Thanks for the feedback. Perhaps I did not make myself clear enough in the post you commented on, but I completely agree with you that there are situations where the same adjustment can achieve different results. In fact I state that in my book.

Since I wrote the book for touring cars and not off-road I focused on how the adjustments affect touring cars in general. Although I am sure a lot of the books contents could be applied to off-road, it really is focused on touring cars.

I wrote this book with the idea of condensing 1000 page chassis setup engineering books into simple to understand concepts. In this approach I choose to not to explain every possible situation that can arrise and why, otherwise it would be another 1000 page engineering book. Instead of focusing on all of the exceptions and every possible aspect of chassis setup that can affect handling, I choose to focus on the more common results of adjustments for touring cars.

Thanks again for your feedback.
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Old 05-21-2002, 01:59 PM   #101
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The offroad stuff was just for example.
The point I was trying to make was that you don't need to go to extreme set ups for caster to have an entirely opposite effect even from one touring car to another.

For example my tc3 manual says the opposite from my sst98 manual for the effects of caster. The manufacturers don't even agree on the affects. The associated and schumacher off road manuals also disagree.

Note how the schumacher tourers use a massive 10 degree caster combined with unusual front camber link settings. The sst 98 relied entirely on caster to generate different front and rear roll centre heights and I think the current schumacher are the same. (suspension geometry was exactly the same front and rear.)

I know I go into more depth than most people but your explanation didn't seem to consider anything except for tyre contact patch which often isn't the dominant factor on corner entry and exit. I know you are trying to simplify everything but oversimplifying can be worse than no information at all. Not trying to antagonise you but it's one of those little things that really irritate me.

For years I always ran the cells forward on my car in order to get more steering because all the manuals say it gives less rear end grip.
They neglect to mention that it kills all turn in and gives more lateral grip to the rear tyres as there is reduced side load on them.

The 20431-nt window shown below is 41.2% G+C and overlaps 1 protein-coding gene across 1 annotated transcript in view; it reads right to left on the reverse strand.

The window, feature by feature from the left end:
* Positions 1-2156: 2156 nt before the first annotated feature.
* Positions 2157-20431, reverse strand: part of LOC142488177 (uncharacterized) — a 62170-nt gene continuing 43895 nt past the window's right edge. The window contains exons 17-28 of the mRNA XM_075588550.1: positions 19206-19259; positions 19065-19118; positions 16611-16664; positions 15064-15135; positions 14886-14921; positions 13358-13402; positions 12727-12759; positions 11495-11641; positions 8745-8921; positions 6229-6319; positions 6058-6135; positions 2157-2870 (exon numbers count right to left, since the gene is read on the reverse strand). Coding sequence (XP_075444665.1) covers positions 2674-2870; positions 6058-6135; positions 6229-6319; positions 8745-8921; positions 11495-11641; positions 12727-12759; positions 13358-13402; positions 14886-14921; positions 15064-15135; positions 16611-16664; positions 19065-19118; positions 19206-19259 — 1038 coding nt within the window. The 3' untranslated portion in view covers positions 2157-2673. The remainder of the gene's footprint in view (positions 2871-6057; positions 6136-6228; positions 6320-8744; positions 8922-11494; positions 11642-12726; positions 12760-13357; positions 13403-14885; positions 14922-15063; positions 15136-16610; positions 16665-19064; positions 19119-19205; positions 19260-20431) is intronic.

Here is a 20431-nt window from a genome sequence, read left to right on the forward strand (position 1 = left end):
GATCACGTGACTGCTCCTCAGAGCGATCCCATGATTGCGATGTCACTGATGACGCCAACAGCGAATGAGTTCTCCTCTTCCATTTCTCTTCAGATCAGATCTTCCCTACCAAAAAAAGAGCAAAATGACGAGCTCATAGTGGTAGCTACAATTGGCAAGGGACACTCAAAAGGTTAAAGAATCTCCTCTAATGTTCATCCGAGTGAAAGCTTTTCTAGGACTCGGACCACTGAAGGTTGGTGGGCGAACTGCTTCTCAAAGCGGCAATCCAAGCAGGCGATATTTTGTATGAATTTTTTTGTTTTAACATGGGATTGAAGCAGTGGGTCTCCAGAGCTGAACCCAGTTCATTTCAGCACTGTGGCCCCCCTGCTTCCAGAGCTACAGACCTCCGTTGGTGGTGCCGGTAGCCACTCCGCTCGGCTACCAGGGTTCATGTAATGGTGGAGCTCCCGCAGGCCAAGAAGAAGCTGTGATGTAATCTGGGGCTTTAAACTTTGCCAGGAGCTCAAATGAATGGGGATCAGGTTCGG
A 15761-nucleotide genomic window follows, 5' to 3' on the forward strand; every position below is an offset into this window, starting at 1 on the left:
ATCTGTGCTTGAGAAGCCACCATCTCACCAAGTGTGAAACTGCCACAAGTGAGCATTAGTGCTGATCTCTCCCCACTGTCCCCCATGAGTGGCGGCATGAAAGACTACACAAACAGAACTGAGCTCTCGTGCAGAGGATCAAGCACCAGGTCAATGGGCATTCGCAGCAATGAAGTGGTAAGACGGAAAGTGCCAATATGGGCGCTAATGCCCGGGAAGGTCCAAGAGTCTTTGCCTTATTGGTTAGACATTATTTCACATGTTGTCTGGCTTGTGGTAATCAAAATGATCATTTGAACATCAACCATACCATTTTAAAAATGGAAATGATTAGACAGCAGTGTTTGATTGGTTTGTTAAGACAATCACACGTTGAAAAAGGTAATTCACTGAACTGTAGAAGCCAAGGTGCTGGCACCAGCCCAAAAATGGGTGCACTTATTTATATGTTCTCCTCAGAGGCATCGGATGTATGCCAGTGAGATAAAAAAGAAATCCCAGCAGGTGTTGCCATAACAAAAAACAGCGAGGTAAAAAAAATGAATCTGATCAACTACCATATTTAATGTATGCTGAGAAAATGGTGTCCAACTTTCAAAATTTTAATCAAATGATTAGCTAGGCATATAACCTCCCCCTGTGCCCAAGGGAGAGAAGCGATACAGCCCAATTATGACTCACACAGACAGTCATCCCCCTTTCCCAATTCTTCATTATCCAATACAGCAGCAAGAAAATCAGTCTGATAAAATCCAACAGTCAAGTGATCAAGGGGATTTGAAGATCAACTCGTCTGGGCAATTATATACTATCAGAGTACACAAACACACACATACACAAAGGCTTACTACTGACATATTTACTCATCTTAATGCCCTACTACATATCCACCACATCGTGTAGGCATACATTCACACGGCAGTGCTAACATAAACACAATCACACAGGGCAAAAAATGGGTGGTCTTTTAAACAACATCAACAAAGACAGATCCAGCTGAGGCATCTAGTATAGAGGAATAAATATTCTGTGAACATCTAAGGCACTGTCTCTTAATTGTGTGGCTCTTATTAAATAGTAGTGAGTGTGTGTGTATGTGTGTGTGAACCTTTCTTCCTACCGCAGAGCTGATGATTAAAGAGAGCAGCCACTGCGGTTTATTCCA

Give me a few 1,000 page engineering text books any day.
I think there is potentially a gap in the market there. Nobody has written an engineering text book with relation to model cars. Yes there are plenty of texts relating to full scale racing but try and find one that mentions caster for example. Not a common adjustment on full scale vehicles. Gearing theory is also totally different with an electric motor. Just about everybody at my local club thinks that if you gear down you get more acceleration and less top end. Perfectly true with an internal combustion engine but they forget that an electric motor produces maximum torque at low revs so gearing up loads the motor more reduces revs and can actually increase acceleration in some cases.
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Old 05-21-2002, 03:16 PM   #102
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Hey DW,

I completely understand the desire to cover all aspects, as this is the way I like to think about things. Sorry that my lack of covering all aspects in my post "irritates you".

I know what you mean about the TC3 manual. When I had a TC3 and read the section in the manual that said I should move the battery to the front for more steering, I did not agree with their conclusion for the same reason you point out.

The good news is that I have had a tremendous amount of positive feedback on my book, with the common theme being, "easy to understand" and "the adjustments do what your book says". As demonstrated in the "Customer Feedback" section on my website.

In the end there are different levels of understanding chassis setup and it sounds like you are like me in that you like the 1000 page engineer book. However not everyone will want to read such a book and thus I believe there is a market for my book.

Given that you like the engineering books, I would highly recommend the following book, if you don't already have it. "Race Car Vehicle Dynamics" ISBN : 1-56091-526-9. It's not cheap, but it provides about 1000 pages of engineering formulas to explain just about anything you will want to know. It was referred to me from a chassis engineer who use to work for one of the major car companies.

Anyway, it has been great chatting with you!

cya,
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Old 05-21-2002, 07:31 PM   #103
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BAsed on the last two posts I guess I'll have to try the cells to the rear for the first time this weekend...

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Old 05-21-2002, 10:24 PM   #104
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Trips that sure is a bumpy road your going down in the Porsche....
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Old 05-21-2002, 10:29 PM   #105
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Kool paint schemes on your site BigDogRacing!